Social skills are an important part of all of our lives. Good social skills give us a sense of belonging, of being part of a community.
For kids, good social skills help in knowing how to act around others, making friends, learning and developing hobbies and interests.
Many children with autism can experience a sense of social isolation. According to the Interactive Autism Network, a lack of intuitive social skills can be a hallmark of someone with an Autism Spectrum Disorder (ASD). It is sometimes described as “social blindness”: the difficulty to process social cues, interpret people’s intentions and choose responses.
Social skills training for children with ASD can be effective in growing social abilities and a network of relationships. Below are some tips for fostering social skills in children with ASD.
Role-playing can help children learn skills for interacting with others. For younger children, practising playing games with a friend – where a teacher or caregiver takes the role of a friend and suggests appropriate reactions and ideas – can translate into more confidence in real-life scenarios.
It can also help with coping mechanisms for stressful situations, such as when a toy is broken, or a meal is served that the child does not like.
‘Social Stories’ have been an aid for children with autism since 1991, when they were conceptualised by paediatrician Dr Carol Gray. They are brief, personal stories written for children to help them understand social situations.
Examples could be writing a story about scenarios children deal with every day, such as lunchtimes at school, or attending a birthday party. They can also be written in response to a negative encounter. The story can describe what happened and then construct future positive responses to a situation. They can be written or visual – Autism Parenting Magazine has a great guide to constructing effective Social Stories.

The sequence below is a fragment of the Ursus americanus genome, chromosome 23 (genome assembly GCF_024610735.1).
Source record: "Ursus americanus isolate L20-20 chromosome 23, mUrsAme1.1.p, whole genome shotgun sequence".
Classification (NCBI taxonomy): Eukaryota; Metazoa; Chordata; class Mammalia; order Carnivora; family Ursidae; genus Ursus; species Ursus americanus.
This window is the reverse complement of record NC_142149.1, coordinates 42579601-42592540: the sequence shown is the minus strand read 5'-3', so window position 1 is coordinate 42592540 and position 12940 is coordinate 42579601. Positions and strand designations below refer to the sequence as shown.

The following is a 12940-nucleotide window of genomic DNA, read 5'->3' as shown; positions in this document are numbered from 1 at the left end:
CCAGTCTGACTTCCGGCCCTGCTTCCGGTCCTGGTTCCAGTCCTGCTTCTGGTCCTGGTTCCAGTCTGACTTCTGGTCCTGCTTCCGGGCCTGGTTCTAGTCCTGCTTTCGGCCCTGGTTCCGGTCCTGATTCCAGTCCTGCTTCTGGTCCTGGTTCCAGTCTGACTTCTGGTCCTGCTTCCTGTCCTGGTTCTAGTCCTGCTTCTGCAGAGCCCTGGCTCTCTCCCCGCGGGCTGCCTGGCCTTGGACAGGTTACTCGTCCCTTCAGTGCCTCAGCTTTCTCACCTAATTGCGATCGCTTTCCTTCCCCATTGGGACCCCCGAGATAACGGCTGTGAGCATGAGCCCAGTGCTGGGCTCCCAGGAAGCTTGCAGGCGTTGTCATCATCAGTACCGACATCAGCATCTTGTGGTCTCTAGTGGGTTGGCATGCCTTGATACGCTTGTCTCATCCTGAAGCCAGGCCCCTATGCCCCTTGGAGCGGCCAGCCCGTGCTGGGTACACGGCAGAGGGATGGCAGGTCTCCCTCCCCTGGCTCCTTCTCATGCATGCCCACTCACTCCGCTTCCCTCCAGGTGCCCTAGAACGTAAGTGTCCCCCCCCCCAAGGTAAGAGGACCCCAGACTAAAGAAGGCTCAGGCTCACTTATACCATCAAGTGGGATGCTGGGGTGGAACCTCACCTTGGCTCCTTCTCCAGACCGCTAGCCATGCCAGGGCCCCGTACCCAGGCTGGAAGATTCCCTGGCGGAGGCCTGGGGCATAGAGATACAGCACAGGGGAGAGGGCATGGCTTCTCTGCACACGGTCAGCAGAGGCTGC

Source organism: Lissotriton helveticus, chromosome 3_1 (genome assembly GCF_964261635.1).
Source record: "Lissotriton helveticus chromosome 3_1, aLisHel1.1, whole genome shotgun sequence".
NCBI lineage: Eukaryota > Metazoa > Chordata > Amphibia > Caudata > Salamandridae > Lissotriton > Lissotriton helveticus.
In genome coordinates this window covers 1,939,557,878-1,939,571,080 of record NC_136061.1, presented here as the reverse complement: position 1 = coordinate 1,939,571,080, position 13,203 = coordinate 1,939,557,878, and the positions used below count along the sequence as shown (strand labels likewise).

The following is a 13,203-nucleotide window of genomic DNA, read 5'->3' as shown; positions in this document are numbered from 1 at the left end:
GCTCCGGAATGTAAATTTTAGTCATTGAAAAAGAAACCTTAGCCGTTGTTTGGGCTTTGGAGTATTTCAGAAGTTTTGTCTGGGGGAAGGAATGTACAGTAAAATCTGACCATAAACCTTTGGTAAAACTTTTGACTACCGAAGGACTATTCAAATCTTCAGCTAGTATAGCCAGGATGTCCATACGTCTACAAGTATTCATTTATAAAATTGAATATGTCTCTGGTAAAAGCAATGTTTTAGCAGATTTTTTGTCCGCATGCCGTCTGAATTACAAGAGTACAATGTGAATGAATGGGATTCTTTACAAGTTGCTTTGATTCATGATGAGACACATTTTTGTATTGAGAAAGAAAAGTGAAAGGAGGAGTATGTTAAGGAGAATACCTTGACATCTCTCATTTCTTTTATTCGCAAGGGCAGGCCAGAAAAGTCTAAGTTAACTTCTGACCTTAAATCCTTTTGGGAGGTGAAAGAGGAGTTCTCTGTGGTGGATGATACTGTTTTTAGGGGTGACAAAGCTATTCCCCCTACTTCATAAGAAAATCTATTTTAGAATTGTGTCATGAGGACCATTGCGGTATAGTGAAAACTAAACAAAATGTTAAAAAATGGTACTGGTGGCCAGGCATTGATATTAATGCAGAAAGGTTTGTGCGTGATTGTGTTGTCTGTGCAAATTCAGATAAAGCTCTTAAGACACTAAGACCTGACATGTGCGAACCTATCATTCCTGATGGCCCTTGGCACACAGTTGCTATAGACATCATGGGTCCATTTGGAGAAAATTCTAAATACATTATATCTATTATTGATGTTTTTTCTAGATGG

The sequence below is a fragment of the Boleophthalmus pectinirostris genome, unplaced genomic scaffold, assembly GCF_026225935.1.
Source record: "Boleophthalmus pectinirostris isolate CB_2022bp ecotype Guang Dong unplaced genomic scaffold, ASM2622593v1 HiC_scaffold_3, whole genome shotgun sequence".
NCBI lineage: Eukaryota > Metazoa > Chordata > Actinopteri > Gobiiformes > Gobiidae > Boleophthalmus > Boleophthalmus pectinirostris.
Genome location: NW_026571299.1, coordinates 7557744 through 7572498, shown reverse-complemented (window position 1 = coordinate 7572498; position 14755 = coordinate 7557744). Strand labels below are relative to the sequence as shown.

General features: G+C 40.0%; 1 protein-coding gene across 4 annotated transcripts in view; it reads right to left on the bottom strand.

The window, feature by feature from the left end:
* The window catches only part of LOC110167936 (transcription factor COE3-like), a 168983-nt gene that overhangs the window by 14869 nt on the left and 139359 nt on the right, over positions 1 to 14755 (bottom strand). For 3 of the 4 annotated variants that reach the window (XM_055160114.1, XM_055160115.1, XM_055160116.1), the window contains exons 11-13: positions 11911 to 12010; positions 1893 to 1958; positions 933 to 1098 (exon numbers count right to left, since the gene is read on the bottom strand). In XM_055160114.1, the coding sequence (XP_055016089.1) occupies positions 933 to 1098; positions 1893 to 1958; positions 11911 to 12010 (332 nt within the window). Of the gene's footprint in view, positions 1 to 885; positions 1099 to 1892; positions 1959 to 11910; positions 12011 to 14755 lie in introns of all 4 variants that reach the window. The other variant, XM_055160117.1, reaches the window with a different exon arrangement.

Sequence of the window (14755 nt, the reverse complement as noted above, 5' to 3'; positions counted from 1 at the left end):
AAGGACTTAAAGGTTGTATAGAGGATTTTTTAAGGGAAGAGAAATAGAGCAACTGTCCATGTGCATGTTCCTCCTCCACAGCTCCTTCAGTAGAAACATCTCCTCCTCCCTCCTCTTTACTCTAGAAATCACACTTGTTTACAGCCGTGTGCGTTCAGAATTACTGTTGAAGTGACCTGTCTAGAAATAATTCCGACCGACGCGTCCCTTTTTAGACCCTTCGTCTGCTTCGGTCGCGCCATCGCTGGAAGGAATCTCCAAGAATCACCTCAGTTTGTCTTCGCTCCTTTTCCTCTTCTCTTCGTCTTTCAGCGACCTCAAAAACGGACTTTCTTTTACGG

Computer-based programs and video tutorials are often of great assistance in teaching social and emotional skills to children with ASD.
Recently, there’s also been a lot of success with Virtual Reality (VR) training programs. A test program at the University of Texas found that dealing with social situations in Virtual Reality gave children with ASD a safe space to practise.
It’s important to provide children with ASD with regular opportunities for interaction with others.
Autism Spectrum Australia (ASPECT) run regular ‘Social Clubs’ for children and teenagers aged 8 – 18 years of age. Participants are able to interact in a structured but relaxed and fun recreational environment. The social clubs run throughout Metropolitan Sydney and regional NSW, with activities after school and in the school holidays.
Finally, don’t forget that there are Supports available through the Australian Government. The National Disability Insurance Scheme (NDIS) provides support for both children and adults with ASD. This may be in the form of therapeutic or behavioural support, personalised care or assistance in coordinating Community Supports. Find out more here.
Socialising with ASD can require strategic skills-building. However, with the right Supports, it’s possible to build healthy social skills and a growing community.